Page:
At end of World War II, U.S. 101st Airborne Division troops carry items from Goering's art collection and load them into trucks
Berchtesgaden Germany Date:1945, May Duration:3 min 15 sec Sound:NO SOUND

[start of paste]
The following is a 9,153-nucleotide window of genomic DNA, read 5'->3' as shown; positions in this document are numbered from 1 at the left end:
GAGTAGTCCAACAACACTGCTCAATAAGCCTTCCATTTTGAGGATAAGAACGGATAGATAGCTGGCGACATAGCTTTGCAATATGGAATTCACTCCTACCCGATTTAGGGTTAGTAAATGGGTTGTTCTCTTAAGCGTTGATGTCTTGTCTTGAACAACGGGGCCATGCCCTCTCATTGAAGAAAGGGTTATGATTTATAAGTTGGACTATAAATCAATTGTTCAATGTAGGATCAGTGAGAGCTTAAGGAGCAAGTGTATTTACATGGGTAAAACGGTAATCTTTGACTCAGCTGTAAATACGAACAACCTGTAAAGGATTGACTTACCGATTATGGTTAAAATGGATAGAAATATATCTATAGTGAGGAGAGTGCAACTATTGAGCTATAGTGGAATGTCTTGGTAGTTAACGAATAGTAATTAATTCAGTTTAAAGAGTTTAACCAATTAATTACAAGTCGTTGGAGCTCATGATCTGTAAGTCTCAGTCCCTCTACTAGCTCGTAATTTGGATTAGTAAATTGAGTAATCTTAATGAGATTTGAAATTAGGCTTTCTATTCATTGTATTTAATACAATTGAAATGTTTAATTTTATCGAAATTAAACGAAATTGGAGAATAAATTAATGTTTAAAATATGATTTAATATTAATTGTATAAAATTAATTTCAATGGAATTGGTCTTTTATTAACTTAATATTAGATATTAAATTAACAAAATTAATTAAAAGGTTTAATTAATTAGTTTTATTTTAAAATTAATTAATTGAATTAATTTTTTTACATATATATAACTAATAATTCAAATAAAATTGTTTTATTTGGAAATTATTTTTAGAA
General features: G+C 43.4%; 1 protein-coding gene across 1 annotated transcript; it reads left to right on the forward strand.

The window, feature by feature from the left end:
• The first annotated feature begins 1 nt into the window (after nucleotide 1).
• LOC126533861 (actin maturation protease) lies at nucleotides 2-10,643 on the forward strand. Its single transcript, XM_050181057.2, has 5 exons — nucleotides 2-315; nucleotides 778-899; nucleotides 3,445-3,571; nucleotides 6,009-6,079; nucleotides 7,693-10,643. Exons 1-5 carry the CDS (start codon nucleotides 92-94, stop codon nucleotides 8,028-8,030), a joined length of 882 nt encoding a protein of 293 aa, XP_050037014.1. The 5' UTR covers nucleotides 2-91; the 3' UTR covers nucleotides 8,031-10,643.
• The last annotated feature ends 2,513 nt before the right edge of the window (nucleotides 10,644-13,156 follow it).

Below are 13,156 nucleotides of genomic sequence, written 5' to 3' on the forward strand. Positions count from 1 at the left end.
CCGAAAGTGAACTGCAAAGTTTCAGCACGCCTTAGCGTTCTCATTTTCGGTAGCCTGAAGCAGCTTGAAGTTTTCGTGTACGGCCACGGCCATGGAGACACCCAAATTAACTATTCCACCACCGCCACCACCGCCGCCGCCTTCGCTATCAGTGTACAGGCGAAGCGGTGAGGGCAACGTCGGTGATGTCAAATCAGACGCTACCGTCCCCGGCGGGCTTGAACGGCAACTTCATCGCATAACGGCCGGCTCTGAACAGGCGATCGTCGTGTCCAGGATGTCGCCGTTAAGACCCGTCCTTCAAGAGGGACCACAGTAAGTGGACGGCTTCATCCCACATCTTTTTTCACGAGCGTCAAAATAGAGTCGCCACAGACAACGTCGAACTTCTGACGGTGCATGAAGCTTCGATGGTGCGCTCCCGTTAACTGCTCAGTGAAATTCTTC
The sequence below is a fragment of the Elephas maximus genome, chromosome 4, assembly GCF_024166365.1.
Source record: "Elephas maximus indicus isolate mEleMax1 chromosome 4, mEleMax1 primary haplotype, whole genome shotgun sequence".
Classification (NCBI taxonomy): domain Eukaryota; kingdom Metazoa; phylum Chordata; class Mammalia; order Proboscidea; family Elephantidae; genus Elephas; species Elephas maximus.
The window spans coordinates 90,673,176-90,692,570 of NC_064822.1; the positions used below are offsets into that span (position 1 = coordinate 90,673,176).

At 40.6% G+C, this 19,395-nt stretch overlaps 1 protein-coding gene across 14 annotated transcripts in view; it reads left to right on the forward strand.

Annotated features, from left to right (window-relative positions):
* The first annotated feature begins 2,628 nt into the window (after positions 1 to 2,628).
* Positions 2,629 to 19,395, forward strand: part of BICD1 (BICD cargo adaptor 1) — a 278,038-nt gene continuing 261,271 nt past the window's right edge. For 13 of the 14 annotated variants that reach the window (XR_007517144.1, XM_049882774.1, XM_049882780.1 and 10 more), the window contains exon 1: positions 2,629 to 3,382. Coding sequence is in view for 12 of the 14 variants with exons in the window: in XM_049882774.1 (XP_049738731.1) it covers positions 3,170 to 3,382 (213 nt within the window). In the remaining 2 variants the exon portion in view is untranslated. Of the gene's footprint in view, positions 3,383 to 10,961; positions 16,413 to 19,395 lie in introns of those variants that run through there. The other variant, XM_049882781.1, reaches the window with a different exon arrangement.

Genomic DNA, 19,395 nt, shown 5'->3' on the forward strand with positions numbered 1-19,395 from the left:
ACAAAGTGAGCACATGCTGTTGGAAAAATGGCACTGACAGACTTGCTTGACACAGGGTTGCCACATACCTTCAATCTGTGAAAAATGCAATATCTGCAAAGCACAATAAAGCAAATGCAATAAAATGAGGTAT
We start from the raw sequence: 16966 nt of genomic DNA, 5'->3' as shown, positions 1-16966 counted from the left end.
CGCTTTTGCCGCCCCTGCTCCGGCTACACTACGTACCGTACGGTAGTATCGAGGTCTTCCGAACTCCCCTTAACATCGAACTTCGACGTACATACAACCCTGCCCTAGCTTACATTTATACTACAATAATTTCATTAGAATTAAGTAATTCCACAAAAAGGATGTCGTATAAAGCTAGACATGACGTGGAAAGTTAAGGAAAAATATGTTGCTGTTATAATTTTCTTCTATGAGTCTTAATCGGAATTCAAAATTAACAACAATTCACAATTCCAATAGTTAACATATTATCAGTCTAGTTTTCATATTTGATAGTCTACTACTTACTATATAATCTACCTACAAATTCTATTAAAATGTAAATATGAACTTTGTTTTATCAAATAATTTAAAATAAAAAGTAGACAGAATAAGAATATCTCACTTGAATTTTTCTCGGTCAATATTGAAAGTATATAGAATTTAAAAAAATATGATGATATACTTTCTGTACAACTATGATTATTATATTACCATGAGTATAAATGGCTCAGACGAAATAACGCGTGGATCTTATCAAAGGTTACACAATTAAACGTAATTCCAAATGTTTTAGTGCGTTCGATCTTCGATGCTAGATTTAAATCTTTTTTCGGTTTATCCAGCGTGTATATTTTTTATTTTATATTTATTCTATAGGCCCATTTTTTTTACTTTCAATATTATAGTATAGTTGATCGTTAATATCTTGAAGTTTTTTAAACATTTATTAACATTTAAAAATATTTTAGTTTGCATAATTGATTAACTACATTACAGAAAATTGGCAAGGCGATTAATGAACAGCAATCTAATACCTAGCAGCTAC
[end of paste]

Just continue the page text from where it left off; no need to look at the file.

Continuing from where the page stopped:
At the end of World War 2, U.S. soldiers of the 101st Airborne Division carry wooden sculptures and paintings, including the "Adam and Eve" oil painting by Franz Floris from 1550, out of Nazi German Hermann Goering's art bunker in the Wemholz area, and load them into a truck. Men walk into a building. Sign reads: "Hermann Goering's Art Collection through the Courtesy of 101st Airborne Division" Scene shifts to Hotel Hubertus in Unterstein. Guard at the entrance. Walter Andreas Hofer, Goring's Art Director, shows Nazi stolen artwork to Sgt Harold A Way, including Franz Hals' "Portrait of a Priest," Rubens' portrait of his wife, and stolen paintings by Anthony van Dyck and Nicolaes Maes. Room filled with paintings and statues. U.S. Army truck arrives at the building, men get out of the truck and enter the building. U.S. military personnel unload paintings and statues and triptych altar, from a train onto the trucks. Virgin Mary statue at open door of the freight car.
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